I feel I often need to spend time with things, spend time with the wood, with the wood and also spending time in the woods, and spending time with my knife. I guess that’s in a way how I relate to practice.

Gloriya: This year I’ve learned that by sharing your vulnerability, there is potential for bringing the group closer. I was reminded that essentially, we are one “formless formation” (I’m stealing that term from Sandra Ruiz) that is in a constant process of exchange.

I’ve also learned that your soul communicates through the body and you should take good care of it. The more you neglect your fundamental needs, the more your body is going to suffer.

And last but not least, feeling is healing, it’s important to allow yourself the space for that.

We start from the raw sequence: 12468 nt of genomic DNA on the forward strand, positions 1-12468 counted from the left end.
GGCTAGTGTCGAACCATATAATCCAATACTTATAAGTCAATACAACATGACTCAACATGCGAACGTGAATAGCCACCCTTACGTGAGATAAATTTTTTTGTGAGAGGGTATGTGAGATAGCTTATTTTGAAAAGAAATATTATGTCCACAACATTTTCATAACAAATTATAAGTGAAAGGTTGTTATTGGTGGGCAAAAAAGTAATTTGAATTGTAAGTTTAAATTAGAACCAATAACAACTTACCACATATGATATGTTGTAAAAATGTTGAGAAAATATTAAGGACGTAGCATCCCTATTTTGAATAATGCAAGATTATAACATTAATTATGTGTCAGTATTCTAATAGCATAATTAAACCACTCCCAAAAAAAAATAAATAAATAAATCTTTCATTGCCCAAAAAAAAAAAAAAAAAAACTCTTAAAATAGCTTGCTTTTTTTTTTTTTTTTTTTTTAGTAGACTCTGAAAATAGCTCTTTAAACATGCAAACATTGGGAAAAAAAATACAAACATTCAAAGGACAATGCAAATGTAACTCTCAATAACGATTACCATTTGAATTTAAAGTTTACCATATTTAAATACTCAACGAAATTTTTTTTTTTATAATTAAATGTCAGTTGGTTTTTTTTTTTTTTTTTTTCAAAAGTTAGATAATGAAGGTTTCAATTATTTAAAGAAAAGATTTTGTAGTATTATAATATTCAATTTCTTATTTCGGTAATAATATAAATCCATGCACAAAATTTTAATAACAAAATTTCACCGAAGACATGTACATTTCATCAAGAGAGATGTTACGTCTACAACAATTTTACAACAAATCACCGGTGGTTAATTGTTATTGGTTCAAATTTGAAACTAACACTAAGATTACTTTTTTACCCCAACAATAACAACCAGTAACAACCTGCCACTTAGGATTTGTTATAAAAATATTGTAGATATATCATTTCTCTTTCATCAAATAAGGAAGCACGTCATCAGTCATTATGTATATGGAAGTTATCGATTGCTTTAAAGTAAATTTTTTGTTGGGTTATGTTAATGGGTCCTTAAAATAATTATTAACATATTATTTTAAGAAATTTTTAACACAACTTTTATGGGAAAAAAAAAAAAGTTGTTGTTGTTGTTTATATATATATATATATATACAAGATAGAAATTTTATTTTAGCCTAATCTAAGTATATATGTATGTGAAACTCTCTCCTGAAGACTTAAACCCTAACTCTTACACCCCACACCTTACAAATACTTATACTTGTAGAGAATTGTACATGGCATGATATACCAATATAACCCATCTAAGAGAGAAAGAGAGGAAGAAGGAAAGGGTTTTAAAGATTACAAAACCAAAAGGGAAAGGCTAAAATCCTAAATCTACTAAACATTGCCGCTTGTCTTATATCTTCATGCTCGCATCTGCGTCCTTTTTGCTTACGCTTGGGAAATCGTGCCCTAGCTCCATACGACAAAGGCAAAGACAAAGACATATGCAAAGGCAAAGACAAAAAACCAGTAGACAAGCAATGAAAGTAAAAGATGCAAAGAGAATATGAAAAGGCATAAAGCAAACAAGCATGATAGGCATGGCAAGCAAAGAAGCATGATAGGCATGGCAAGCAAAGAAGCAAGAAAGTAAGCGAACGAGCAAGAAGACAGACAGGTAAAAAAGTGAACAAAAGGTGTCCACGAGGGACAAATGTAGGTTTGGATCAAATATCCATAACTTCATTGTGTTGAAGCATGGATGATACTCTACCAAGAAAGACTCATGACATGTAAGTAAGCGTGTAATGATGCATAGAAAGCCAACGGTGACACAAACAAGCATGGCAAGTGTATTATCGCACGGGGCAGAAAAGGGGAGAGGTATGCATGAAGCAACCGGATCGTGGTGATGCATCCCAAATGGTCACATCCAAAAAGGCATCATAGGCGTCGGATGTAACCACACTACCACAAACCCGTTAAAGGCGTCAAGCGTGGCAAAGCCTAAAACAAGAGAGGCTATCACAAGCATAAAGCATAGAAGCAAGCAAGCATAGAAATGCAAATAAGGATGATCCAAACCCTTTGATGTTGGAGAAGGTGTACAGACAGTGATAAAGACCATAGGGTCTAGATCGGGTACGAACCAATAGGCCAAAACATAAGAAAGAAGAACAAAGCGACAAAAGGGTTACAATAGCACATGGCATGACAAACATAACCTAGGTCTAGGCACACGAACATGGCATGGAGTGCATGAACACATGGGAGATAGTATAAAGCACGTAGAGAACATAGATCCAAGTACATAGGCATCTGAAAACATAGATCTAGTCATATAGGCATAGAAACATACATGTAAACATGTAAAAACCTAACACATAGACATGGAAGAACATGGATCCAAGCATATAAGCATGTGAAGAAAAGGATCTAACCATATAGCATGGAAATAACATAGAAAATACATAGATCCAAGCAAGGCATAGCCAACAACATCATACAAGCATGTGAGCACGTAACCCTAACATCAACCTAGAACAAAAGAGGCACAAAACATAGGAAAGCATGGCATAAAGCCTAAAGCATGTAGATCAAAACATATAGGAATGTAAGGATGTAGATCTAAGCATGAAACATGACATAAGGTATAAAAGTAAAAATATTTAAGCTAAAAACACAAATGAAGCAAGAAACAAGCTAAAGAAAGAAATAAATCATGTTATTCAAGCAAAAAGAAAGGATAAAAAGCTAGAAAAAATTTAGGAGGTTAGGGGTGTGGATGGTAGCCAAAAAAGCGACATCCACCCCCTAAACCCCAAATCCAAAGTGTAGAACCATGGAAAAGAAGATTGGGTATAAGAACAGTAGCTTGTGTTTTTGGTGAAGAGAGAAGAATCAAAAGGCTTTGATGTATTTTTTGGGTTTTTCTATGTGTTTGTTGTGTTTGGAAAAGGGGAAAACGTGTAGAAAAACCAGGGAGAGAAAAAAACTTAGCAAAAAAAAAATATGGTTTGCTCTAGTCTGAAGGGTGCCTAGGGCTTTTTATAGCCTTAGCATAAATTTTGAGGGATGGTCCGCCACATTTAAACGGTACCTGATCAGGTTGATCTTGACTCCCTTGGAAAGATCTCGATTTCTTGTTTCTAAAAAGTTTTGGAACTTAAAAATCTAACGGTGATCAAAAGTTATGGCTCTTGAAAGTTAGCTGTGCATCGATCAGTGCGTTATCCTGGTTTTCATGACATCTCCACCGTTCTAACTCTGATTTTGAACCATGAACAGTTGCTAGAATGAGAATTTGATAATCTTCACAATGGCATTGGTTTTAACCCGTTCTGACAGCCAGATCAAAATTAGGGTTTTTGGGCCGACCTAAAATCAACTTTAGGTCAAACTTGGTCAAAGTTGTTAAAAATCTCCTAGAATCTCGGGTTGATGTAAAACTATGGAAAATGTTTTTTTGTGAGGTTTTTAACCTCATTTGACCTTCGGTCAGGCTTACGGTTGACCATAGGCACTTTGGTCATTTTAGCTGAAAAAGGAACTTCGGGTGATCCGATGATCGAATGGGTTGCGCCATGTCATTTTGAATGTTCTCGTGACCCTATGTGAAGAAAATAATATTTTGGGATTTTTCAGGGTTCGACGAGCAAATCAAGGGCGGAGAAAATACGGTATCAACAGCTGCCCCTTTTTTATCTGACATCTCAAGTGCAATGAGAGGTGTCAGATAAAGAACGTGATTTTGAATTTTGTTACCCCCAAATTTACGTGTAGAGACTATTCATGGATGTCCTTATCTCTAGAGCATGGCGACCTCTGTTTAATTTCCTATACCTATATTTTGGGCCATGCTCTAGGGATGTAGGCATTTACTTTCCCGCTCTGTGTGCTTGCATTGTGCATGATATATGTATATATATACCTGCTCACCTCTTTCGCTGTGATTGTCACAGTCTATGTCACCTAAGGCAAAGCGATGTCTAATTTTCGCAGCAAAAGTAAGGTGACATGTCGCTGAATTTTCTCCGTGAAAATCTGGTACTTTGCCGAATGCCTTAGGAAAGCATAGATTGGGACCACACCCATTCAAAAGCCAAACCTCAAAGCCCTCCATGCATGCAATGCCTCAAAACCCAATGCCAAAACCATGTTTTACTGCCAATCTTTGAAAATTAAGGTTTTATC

[Image description: A plastic folder sits on a display shelf in a library. The folder has a label that says, CARE PACKAGE, MADE BY Y1 2021–2022, USE AS NEEDED. Inside the folder are various small objects and papers.]

Nadine: What would you like to share from your learning this year that might nourish and support others? Do it slowly. Everything will eventually pass. Speak up for yourself. You can manifest it all. Pay someone to help you with your taxes, which I haven’t done but I wish I had because you will save money compared to the fines that you’d get otherwise. And I’m aware that this is all starting to sound like cheesy Pinterest motivation quotes, which is not really acceptable uncritically in an art setting. But, a bit of motivational quote a) never hurt anybody b) you would be surprised but sometimes they work.